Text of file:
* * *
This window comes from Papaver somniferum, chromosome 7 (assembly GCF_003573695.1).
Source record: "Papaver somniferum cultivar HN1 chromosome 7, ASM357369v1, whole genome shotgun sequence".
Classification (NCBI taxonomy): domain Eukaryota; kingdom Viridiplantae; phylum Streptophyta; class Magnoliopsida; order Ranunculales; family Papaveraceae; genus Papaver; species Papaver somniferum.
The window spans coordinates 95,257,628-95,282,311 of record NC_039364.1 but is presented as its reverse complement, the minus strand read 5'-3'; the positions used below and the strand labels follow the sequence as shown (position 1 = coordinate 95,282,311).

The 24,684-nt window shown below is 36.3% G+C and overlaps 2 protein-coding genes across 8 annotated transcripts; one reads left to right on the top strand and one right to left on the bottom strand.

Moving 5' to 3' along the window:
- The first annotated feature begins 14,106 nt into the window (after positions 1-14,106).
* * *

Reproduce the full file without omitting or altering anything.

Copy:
This window comes from Papaver somniferum, chromosome 7 (assembly GCF_003573695.1).
Source record: "Papaver somniferum cultivar HN1 chromosome 7, ASM357369v1, whole genome shotgun sequence".
Classification (NCBI taxonomy): domain Eukaryota; kingdom Viridiplantae; phylum Streptophyta; class Magnoliopsida; order Ranunculales; family Papaveraceae; genus Papaver; species Papaver somniferum.
The window spans coordinates 95,257,628-95,282,311 of record NC_039364.1 but is presented as its reverse complement, the minus strand read 5'-3'; the positions used below and the strand labels follow the sequence as shown (position 1 = coordinate 95,282,311).

The 24,684-nt window shown below is 36.3% G+C and overlaps 2 protein-coding genes across 8 annotated transcripts; one reads left to right on the top strand and one right to left on the bottom strand.

Moving 5' to 3' along the window:
- The first annotated feature begins 14,106 nt into the window (after positions 1-14,106).